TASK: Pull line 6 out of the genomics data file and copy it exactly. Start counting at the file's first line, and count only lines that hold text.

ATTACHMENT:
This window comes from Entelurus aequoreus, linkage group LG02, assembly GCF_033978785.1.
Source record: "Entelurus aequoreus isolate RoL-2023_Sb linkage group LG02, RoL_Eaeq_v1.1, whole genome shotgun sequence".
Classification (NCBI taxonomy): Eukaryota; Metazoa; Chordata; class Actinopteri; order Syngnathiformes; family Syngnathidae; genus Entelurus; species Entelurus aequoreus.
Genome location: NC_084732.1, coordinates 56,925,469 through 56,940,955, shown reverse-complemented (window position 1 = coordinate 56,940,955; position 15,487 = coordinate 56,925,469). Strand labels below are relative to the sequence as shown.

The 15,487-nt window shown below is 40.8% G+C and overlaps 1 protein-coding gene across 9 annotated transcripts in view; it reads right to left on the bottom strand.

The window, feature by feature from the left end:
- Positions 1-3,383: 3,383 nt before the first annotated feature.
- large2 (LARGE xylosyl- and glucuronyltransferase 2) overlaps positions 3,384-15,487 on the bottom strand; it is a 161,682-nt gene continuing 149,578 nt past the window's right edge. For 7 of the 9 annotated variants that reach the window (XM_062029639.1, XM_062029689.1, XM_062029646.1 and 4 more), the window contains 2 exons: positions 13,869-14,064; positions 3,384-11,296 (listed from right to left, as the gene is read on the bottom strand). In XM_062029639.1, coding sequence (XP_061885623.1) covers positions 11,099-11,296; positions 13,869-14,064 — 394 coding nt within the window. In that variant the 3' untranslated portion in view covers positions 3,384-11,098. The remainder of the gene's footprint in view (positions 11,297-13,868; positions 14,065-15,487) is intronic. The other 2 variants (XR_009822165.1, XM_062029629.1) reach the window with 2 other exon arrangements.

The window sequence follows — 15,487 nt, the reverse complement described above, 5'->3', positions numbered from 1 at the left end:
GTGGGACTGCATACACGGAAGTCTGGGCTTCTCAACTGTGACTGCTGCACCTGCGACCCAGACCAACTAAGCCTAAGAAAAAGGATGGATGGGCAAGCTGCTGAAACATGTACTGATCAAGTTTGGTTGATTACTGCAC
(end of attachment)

The window, feature by feature from the left end: